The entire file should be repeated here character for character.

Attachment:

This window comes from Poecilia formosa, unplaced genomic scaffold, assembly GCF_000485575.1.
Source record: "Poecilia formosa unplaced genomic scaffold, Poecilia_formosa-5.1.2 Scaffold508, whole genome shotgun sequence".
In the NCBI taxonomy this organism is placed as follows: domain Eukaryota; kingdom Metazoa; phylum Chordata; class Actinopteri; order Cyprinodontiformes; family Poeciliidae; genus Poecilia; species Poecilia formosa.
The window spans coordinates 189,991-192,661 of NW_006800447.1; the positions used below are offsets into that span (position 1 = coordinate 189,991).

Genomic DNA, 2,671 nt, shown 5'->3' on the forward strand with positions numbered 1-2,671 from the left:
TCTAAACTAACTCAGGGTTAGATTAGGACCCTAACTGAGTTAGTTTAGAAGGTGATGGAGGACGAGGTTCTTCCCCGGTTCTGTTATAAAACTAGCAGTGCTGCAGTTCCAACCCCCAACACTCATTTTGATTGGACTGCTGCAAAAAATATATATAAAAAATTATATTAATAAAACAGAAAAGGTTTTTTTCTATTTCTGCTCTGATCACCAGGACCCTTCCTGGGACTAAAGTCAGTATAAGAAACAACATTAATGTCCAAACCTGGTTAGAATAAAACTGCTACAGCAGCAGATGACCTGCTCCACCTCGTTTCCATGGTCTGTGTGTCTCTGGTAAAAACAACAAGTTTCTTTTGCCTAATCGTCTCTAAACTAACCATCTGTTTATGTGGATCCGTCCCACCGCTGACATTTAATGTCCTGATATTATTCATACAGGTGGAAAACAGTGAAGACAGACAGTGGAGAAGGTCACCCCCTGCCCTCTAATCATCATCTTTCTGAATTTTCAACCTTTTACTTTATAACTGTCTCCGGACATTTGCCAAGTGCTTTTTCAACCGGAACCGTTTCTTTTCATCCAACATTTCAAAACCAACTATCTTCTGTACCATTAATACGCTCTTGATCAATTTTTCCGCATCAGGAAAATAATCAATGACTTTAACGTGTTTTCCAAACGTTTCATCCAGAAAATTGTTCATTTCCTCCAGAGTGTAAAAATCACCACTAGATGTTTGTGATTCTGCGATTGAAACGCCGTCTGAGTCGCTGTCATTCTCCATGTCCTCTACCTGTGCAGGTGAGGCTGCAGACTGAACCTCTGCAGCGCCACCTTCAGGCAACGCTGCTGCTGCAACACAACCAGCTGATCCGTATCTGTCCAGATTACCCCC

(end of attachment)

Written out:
This window comes from Poecilia formosa, unplaced genomic scaffold, assembly GCF_000485575.1.
Source record: "Poecilia formosa unplaced genomic scaffold, Poecilia_formosa-5.1.2 Scaffold508, whole genome shotgun sequence".
In the NCBI taxonomy this organism is placed as follows: domain Eukaryota; kingdom Metazoa; phylum Chordata; class Actinopteri; order Cyprinodontiformes; family Poeciliidae; genus Poecilia; species Poecilia formosa.
The window spans coordinates 189,991-192,661 of NW_006800447.1; the positions used below are offsets into that span (position 1 = coordinate 189,991).

Genomic DNA, 2,671 nt, shown 5'->3' on the forward strand with positions numbered 1-2,671 from the left:
TCTAAACTAACTCAGGGTTAGATTAGGACCCTAACTGAGTTAGTTTAGAAGGTGATGGAGGACGAGGTTCTTCCCCGGTTCTGTTATAAAACTAGCAGTGCTGCAGTTCCAACCCCCAACACTCATTTTGATTGGACTGCTGCAAAAAATATATATAAAAAATTATATTAATAAAACAGAAAAGGTTTTTTTCTATTTCTGCTCTGATCACCAGGACCCTTCCTGGGACTAAAGTCAGTATAAGAAACAACATTAATGTCCAAACCTGGTTAGAATAAAACTGCTACAGCAGCAGATGACCTGCTCCACCTCGTTTCCATGGTCTGTGTGTCTCTGGTAAAAACAACAAGTTTCTTTTGCCTAATCGTCTCTAAACTAACCATCTGTTTATGTGGATCCGTCCCACCGCTGACATTTAATGTCCTGATATTATTCATACAGGTGGAAAACAGTGAAGACAGACAGTGGAGAAGGTCACCCCCTGCCCTCTAATCATCATCTTTCTGAATTTTCAACCTTTTACTTTATAACTGTCTCCGGACATTTGCCAAGTGCTTTTTCAACCGGAACCGTTTCTTTTCATCCAACATTTCAAAACCAACTATCTTCTGTACCATTAATACGCTCTTGATCAATTTTTCCGCATCAGGAAAATAATCAATGACTTTAACGTGTTTTCCAAACGTTTCATCCAGAAAATTGTTCATTTCCTCCAGAGTGTAAAAATCACCACTAGATGTTTGTGATTCTGCGATTGAAACGCCGTCTGAGTCGCTGTCATTCTCCATGTCCTCTACCTGTGCAGGTGAGGCTGCAGACTGAACCTCTGCAGCGCCACCTTCAGGCAACGCTGCTGCTGCAACACAACCAGCTGATCCGTATCTGTCCAGATTACCCCC